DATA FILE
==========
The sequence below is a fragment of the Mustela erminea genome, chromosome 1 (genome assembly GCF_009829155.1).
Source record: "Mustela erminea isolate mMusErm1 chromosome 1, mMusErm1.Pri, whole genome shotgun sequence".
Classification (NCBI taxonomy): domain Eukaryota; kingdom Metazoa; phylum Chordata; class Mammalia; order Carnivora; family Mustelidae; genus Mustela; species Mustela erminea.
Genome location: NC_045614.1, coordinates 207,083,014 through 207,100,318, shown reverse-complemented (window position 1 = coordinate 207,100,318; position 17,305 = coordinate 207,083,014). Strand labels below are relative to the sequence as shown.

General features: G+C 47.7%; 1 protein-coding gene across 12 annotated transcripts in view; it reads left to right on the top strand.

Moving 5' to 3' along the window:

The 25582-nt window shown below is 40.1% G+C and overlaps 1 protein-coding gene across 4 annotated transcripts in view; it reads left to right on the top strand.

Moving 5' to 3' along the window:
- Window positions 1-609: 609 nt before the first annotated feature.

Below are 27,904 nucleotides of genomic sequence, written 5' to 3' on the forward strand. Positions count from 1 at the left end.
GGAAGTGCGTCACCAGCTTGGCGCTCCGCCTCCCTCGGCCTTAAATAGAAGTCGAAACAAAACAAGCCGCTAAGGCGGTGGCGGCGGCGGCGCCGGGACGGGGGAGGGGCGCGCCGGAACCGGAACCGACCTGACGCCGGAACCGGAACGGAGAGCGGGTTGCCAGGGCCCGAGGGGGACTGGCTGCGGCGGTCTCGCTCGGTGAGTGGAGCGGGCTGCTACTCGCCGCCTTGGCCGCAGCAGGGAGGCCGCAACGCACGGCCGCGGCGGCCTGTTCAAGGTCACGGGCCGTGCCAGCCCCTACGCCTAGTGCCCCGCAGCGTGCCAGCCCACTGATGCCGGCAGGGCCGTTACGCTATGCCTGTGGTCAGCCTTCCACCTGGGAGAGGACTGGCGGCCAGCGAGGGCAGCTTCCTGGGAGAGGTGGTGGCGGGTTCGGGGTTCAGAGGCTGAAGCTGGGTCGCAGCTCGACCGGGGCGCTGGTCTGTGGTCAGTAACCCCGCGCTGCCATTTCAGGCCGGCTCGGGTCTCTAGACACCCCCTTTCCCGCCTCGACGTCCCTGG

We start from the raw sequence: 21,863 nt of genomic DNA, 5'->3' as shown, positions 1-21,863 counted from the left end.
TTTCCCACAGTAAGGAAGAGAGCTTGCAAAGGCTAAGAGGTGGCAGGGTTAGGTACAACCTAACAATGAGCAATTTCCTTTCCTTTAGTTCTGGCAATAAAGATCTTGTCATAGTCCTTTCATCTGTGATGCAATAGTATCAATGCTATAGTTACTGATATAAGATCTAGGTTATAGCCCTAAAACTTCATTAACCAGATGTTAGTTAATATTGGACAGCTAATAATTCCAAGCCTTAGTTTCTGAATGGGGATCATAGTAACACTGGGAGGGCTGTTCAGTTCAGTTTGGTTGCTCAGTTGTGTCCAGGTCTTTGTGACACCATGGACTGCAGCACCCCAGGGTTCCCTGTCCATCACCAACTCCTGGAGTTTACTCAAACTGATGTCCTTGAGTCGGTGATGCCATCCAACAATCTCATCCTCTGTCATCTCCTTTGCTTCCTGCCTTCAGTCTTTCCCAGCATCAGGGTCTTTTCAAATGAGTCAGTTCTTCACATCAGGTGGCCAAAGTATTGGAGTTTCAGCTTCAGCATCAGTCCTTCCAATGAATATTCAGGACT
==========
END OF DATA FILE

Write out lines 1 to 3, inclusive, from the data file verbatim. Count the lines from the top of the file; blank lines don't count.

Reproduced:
The sequence below is a fragment of the Mustela erminea genome, chromosome 1 (genome assembly GCF_009829155.1).
Source record: "Mustela erminea isolate mMusErm1 chromosome 1, mMusErm1.Pri, whole genome shotgun sequence".
Classification (NCBI taxonomy): domain Eukaryota; kingdom Metazoa; phylum Chordata; class Mammalia; order Carnivora; family Mustelidae; genus Mustela; species Mustela erminea.